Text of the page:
Most things have their use-by date and for the New Atheism it came and went in a rush while we were watching Tony win an election and the Middle East lurch into its next abyss; like milk, the New Atheism soured all the more rapidly in the heat it generated. Some suspected it wasn’t here to last and of course McGrath wrote a book about it ten years ago (he writes a book about everything) before we even knew it was New. (The use-by date of Christianity has been predicted too, through the centuries, but, in the famous words of the advisor to some distant French king who longed to free his dominion of Christians, “the church of God is an anvil that has worn out many hammers.”) Well anyway, here’s another atheist tired of the new variety. And yes, admitting perhaps, that what gets in the way of serious Christian faith is not, in the end, the serious (or not so serious) argument, but materialism and apathy. Although he doesn’t quite put it that way.
Changes recently to legalise child euthanasia in Belgium; discussed here by Denise Cooper-Clarke.
How did Elvis and a 17-year-old girl change the way Christians worship God? These two articles are from a book called Why men hate going to church, and they both challenge core elements of evangelical Christian culture—be warned! This one is about the change in worship style (from extolling to experiencing God) and this one questions the biblical warrant for the way a ‘personal relationship with Jesus’ is presented in evangelical culture. Both articles are good grist for the mill. Two weaknesses perhaps: I think the place of the pentecostal movement is left out in the short articles and I also think that the author identifies the emotions with an outward show of emotions. Working in Latin America for years we often heard that the British were cold. Wrong: the British are more reserved; they too have emotions (!) but choose not to gush quite so much. Anyway… none of this is meant to be an argument for one worship or cultural style or another; it’s just food for thought.
Arguments based on the threat of overpopulation have been used for many purposes including sterilization, mass distribution of contraceptives and, most recently, playing a part in climate change discussions. But there are good reasons for thinking that overpopulation is not a real threat. See here.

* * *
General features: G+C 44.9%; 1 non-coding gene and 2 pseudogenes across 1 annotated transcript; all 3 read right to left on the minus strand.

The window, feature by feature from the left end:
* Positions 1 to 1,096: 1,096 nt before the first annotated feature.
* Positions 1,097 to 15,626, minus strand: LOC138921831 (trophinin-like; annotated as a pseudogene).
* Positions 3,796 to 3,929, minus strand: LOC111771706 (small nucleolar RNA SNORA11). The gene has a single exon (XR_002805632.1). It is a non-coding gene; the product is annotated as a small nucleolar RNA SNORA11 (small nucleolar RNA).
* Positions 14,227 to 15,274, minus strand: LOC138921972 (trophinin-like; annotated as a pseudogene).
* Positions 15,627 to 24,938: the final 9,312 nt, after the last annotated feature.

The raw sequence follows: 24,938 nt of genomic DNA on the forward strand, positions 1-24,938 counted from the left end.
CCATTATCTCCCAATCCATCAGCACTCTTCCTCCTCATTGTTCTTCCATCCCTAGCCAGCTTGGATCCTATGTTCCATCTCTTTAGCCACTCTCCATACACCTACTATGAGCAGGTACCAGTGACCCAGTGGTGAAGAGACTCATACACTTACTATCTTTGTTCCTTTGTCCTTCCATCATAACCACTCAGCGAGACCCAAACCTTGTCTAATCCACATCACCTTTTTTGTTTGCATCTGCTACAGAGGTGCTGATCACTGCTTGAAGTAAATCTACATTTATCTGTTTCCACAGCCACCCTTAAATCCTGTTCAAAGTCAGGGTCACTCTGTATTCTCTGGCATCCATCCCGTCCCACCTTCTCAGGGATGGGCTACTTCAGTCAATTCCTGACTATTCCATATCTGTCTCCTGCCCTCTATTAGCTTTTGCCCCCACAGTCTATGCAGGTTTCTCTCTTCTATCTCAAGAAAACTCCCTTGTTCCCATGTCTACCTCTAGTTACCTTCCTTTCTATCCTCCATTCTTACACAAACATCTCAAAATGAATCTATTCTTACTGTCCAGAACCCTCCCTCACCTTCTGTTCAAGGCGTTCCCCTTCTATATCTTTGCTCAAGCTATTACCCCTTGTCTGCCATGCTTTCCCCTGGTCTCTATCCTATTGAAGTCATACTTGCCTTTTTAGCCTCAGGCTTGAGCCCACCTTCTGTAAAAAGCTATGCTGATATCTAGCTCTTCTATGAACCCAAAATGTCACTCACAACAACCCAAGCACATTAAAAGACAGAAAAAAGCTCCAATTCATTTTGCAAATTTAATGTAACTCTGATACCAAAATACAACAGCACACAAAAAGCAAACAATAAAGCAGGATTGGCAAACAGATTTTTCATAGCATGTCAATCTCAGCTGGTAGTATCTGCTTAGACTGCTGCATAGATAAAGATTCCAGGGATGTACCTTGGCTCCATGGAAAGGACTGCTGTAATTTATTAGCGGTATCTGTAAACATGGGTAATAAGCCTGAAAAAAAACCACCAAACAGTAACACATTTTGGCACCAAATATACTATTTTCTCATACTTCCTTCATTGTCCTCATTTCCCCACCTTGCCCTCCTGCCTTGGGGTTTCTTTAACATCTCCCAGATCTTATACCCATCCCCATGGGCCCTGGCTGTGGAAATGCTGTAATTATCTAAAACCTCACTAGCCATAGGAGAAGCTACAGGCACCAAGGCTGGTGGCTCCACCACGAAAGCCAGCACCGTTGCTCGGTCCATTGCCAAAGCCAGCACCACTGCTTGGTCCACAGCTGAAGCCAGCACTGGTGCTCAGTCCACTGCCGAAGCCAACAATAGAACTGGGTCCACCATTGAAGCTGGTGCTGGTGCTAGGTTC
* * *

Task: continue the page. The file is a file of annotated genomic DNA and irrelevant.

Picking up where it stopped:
Mark Durie from Melbourne tends to go where most people fear to tread. He challenges political correctness and safety again in this analysis of ex-UK PM Tony Blair’s recent comments on Islam. It’s worth a read although it will take you a few more minutes than reading a FB post. Here.
How Christians make sense of the first chapters of Genesis in the light of modern science is a vexed question. Here’s a book review of one person’s answer. The review is worth reading for a number of reasons: it offers some food for thought on science and faith and the dangers of fundamentalism etc. (And that’s just the review, not the book itself, which I imagine is a stimulating read.)
In this speech, Australia’s Chief Scientist, Ian Chubb, speaks of the nature of science and why climate change is an example where we need to act on faith… Now before you crucify me, it’s true that that’s not the word he used! But if you think of faith as belief based on evidence that doesn’t amount to proof, then, on that definition, the word would be appropriate. The article highlights the absurdity of people simply saying, “Well prove it and then I’ll believe it.”
Edward Feser (philosopher) gives a talk on the subject: listen or read the transcript here. Feser agrees with Cardinal George Pell who said that: “the New Atheists had actually done the Church a service, because they were forcing us to return to apologetics, a discipline which has been neglected now for many decades.”
It’s counter-intuitive but money and education is not buying them peace. Article here. Excerpt here: